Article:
With a hashtag, writer Sujey González lets us know her play, #timesup, is a response to the revelations by women about sexual harassment, abuse and even rape they were subjected to by predatory men who used their status, power and influence to avoid punishment or prosecution. Directed by Claudia Durán, the story revolves around a Latina student on scholarship at a university who is violated by a star athlete. When she reports him, the dean of admissions dismisses her claims and acts to protect the perpetrator, whose parents are wealthy donors to the school. The gloating quarterback, however, unknowingly provides his victim with the key that allows her to ensure he faces consequences for his crime.

Every play in this montage of one-acts was powerful, intelligent, well-written and impeccably executed by amazing local actors, playwrights, directors and producers. From the warm welcome by Associate Producer Mariana Herrera, to the genuine connection I felt with Associate Producer Patricia Zamorano, I sensed these community connections to be a critical piece of our social fabric, one which we do not find in mainstream media or entertainment.

Each and every actor’s performance was genuine, from a real place. I am so thrilled I was able to see this talent being cultivated in my community. In fangirl mode, I met a few of the actors and got their autographs on my playbill. Refreshingly, they were all sweet, humble, and approachable, which was important to me as a single-mom who can't get out all the time.

After the last curtain call, we were invited to join Casa 0101 Artistic Director and co-founder Josefina López, who celebrated her birthday at her Casa Fina Restaurant up the street in the heart of Boyle Heights. For a long time, I’ve admired her work and contributions to our culture,  particularly in the area  of visual arts and community theater. But as much as I wanted to meet her, it was late and I had a long ride ahead. Unlike most people, I took the train over the hills and through the woods to see this gem, worth every cent of the ticket price.

A long-time resident of the San Gabriel Valley, I have frequently sought out local art programs, organizations and events for my family. Theater is rarely accessible. I have been looking for theater classes for my daughters. Life can be so regimented, it has occurred to me more than once that theater would be a good way to let loose and build upon other skills, such as outside of the box thinking, critical thinking and the ability to tap into and manage our energy as well as emotions. While purchasing tickets online at, I was pleased to discover they also offer a wide array of theater classes for youth and adults.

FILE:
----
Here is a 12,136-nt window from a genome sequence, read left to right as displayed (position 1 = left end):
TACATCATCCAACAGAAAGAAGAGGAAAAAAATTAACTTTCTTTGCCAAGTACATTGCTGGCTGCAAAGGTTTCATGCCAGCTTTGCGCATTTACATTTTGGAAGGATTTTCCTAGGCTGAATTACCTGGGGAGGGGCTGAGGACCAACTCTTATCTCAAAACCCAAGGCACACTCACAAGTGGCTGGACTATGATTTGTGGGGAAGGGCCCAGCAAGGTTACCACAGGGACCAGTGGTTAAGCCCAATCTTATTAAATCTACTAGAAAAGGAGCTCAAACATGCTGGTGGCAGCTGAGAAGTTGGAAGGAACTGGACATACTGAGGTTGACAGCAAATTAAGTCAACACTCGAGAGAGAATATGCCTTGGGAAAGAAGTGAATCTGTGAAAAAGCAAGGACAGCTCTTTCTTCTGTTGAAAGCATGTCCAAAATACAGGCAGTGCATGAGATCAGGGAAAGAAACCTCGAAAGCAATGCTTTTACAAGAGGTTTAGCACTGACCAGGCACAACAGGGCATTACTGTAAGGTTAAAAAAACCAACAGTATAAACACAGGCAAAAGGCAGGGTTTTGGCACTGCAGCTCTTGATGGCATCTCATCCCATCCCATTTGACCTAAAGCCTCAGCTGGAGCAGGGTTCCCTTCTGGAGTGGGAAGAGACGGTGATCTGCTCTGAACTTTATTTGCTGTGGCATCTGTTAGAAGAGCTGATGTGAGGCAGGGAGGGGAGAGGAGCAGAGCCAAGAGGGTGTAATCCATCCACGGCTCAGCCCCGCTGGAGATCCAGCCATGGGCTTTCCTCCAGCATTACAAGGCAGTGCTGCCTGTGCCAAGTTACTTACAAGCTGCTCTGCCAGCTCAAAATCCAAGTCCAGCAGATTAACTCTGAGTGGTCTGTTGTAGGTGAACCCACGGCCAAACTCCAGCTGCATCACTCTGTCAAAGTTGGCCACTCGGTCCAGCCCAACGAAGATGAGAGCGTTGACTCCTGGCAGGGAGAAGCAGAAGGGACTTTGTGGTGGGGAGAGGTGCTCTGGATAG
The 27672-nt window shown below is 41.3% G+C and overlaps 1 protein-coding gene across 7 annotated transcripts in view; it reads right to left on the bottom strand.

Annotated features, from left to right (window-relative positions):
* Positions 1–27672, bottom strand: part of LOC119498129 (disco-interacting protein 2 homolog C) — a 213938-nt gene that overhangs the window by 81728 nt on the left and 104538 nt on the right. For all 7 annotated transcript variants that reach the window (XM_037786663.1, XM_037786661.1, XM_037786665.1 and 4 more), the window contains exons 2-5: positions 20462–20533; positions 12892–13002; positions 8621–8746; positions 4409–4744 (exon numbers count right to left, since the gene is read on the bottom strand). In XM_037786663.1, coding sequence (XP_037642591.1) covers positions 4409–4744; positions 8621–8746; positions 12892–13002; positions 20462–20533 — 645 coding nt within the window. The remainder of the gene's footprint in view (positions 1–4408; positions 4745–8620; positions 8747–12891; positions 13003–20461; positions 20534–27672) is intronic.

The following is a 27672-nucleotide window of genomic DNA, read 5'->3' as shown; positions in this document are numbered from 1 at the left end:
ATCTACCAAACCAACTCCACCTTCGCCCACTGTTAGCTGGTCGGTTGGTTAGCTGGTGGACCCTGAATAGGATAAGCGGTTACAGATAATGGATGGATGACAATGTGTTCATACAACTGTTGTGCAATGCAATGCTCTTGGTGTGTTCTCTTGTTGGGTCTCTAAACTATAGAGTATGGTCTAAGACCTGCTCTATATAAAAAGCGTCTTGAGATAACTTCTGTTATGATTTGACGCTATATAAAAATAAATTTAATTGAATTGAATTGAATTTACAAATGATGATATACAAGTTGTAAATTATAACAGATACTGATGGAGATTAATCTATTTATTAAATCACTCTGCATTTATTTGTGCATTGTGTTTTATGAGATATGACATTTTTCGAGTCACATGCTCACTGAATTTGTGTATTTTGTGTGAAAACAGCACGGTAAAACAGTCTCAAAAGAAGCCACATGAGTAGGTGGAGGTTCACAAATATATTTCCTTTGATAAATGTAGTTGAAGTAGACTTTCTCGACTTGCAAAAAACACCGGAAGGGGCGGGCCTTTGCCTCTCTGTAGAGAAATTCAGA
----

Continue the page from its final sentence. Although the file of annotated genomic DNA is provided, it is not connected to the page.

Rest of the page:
I’m glad I was able to make my way there, finally. It was definitely worth it. I am proud I could attend and support an organization that does such important work in our communities. For those of you who value community-based programs that keep youth engaged and off the streets, I encourage you to consider becoming a member of the CASA 0101 “350 Campaign.”

As many may know, it is very difficult to sustain arts-related non-profits in neighborhoods where residents struggle with basic quality of life concerns and the looming shadow of displacement constantly. CASA 0101 has issued an urgent request for 350 Sustaining Members willing to make a monthly contribution of $25 or more.

This founding cohort of art patrons, or East Side Latino Art & Culture “Angeles” will ensure that Casa’s doors remain open. A special package of VIP gifts, exclusive advance ticket pricing offers and special member events based on the year-long commitment to saving the cherished community playhouse awaits those who join the noteworthy group of sustaining Angeles.

Members who contribute as part of the Casa 0101  “350” will also be a supporting hub for art exhibitions, playwriting classes and acting classes by professional instructors at every level, and innovative educational programming which has had a tremendous impact on the surrounding neighborhood of Boyle Heights and across the greater Los Angeles Chicano/Latino Community overall.

Chicanas, Cholas y Chisme: Stand up! Speak Out! runs through April 15 at CASA 0101, 2102 E. 1st St. with performances at 8pm on Fridays and Saturdays with a 5pm Sunday matinees. Tickets are available in advance at Tickets: $23/General Admission;  $20/Students & Seniors 60+; $18/Boyle Heights residents or groups of ten or more; $43/Premium Dinner and Theater; $34/Dinner and Theater; $23 Dessert and Theater. Call box office at (323) 263-7684 for reservations or visit